3. The Regenerative Potential of EMT

3.1. The Origin of the Myofibroblasts during Renal Disease

In the context of renal injury, EMT has historically been regarded as a negative and deleterious process and the main cause of fibrosis. It is widely accepted and proven that renal epithelial cells (and epithelial cells in general) in vitro are capable of undergoing an Epithelial to Mesenchymal Transition as a consequence of TGFβ stimulation [39,40,41]. This transition causes de novo expression of α-Smooth Muscle Actin (SMA) and production of ECM proteins, such as collagen type I, initiating a program of fibrosis [42]. The accumulated evidence led the scientific community to believe that the same process would take place in vivo and that the renal tubular epithelial cells were the major source of interstitial myofibroblasts. In particular, the crucial study supporting this theory is a cell fate tracing study published in 2002 by the group of Neilson [43]. The authors of this paper used bone marrow chimeras and transgenic reporter mice claiming that myofibroblasts arising in the kidney during fibrosis were mostly due to an EMT of the resident renal tubular epithelial cells. Their conclusions were supported principally by the results obtained by using transgenic mice in which the Green Fluorescent Protein (GFP) was under the control of the FSP-1 (Fibroblast Specific Protein-1) promoter, a protein that was believed to be specifically expressed by fibroblasts [44,45]. Recently, different groups have challenged the specificity of this marker as a pure fibroblast marker [46,47] and its reliability in identifying fibroblasts has been questioned [48]. Various groups have demonstrated that FSP-1+ cells express markers of mononuclear cells [48,49], invalidating its use as a proof of EMT-derived fibroblasts during renal failure. Moreover, recently LeBleu et al., used a comprehensive fate tracking technology and reported that only around 5% of myofibroblasts can be accounted for by EMT and at least 50% are derived from resident fibroblasts [50].
Although several studies published in the last few years have questioned the actual contribution of renal epithelial cells to the generation of myofibroblasts [51,52,53] and a growing body of evidence supports the theory against tubular EMT as a primary player in renal fibrogenesis [50], the debate is still open [54] and it has been extensively reviewed and discussed elsewhere [55,56]. While this review was being written, a paper from the group of Nieto [57] confirmed the results obtained by LeBleu et al., demonstrating that less than 1% of the renal tubular cells are responsible for the generation of interstitial myofibroblasts. They employed a transgenic mouse model in which the Tomato Fluorescent Protein was expressed under the control of the Kidney Specific Protein (KSP or Cadherin-16). This cadherin is expressed in the renal parenchyma exclusively in the epithelial cells of both the renal medulla and the cortex, so its expression is restricted to the epithelial compartment of the kidney. Furthermore, they found that epithelial cells in the renal tubules underwent a partial EMT, acquiring a hybrid phenotype during renal injury, in which they upregulated SNAI1 expression while maintaining their epithelial hallmarks. They also generated a transgenic mouse model in which the SNAI1 gene was deleted in KSP+ cells. They found that upon SNAI1 deletion in the epithelial cells of the kidney, mice were less prone to develop fibrosis compared to wild-type mice. According to the authors, by blocking the partial EMT of the renal epithelial cells they were able to prevent the release of inflammatory and fibrotic cytokines, such as TGFβ, in the microenvironment of the injured kidney and so preventing the generation of myofibroblasts and the development of fibrosis.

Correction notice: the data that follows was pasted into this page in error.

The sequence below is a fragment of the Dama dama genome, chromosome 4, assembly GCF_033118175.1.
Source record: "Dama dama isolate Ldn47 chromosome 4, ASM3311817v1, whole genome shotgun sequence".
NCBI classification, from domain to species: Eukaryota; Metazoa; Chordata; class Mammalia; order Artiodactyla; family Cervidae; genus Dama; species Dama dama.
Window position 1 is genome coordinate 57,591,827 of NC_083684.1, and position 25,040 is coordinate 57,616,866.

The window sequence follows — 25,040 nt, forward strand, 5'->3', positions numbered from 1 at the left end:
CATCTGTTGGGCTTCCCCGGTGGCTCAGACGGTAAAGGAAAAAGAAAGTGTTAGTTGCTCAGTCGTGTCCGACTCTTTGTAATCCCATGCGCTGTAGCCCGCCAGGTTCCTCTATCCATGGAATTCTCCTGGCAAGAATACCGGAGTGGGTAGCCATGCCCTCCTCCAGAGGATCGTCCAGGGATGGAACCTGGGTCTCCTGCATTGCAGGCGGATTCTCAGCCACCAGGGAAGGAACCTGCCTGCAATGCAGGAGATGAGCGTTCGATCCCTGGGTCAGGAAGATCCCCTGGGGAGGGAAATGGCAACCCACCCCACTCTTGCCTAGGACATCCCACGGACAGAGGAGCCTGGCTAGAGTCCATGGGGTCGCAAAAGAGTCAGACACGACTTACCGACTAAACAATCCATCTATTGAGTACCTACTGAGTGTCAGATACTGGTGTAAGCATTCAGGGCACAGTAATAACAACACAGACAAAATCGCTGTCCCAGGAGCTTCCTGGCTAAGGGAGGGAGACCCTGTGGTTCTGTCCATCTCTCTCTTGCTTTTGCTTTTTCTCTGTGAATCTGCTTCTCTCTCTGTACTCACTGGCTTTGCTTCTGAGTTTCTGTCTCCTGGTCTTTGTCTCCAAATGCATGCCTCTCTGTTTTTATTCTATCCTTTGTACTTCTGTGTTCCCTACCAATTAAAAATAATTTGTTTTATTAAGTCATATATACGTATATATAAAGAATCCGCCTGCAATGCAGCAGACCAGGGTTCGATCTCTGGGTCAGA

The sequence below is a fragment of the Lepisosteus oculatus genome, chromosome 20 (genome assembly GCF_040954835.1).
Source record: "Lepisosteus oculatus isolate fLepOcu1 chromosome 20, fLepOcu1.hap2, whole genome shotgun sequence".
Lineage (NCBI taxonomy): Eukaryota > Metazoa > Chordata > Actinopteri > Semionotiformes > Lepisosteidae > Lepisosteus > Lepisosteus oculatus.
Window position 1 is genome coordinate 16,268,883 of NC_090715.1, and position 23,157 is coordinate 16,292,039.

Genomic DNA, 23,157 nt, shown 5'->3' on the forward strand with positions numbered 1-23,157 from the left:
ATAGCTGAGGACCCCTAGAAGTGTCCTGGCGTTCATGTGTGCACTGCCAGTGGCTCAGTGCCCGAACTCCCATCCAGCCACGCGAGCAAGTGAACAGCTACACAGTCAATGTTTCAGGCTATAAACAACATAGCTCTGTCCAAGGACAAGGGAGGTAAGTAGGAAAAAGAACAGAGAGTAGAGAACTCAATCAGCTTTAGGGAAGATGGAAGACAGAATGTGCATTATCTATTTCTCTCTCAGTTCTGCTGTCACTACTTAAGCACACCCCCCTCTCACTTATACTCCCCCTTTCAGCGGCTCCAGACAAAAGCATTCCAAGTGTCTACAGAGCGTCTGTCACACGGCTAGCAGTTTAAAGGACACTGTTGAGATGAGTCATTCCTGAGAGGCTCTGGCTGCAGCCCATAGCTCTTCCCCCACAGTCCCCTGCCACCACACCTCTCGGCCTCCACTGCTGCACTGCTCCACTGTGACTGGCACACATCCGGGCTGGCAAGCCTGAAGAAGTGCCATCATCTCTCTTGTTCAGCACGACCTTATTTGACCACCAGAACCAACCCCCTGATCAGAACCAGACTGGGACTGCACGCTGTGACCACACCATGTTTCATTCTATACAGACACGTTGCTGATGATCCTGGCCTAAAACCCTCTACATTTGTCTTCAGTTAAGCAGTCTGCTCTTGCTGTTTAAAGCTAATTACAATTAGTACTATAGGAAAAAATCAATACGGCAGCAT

Nevertheless, what has clearly emerged from this debate is that renal tubular cells possess a high degree of plasticity, allowing them to adapt and respond to environmental stimuli.

3.2. Cellular Plasticity during Renal Repair

As discussed previously, the kidney is able to regenerate and restore its function after an insult. It is now widely accepted that renal tubular epithelial cells respond, at least in part, to injury by de-differentiating into mesenchymal cells thus recapitulating the processes active during early nephrogenesis [58] and EMT functions in adults to facilitate tissue regeneration and regrowth during wound repair (Figure 2). Recently, Jiang et al., have advanced the hypothesis that in the context of renal injury, EMT may be an event of phenotypic transition which reverses the process of tubular formation during embryonic development [59]. It is generally well accepted that renal epithelial cells, from both the nephron and the glomerulus, re-express markers typical of renal progenitors during the process of EMT and during nephrogenic disease. Glomerular parietal epithelial cells (GPECs) have been shown to spontaneously revert, in vitro, into an embryonic phenotype. In a study from 2011, Swetha et al., demonstrated that cultured GPECs spontaneously undergo a process of EMT, acquiring expression of early renal progenitor markers [60]. These “progenitor-like cells” were successfully able to integrate into developing E13.5 kidneys in an in vitro system and gave rise to tubular structures once injected under the renal capsule in a model of unilateral nephrectomy, thus demonstrating that EMT confers plasticity to GPECs.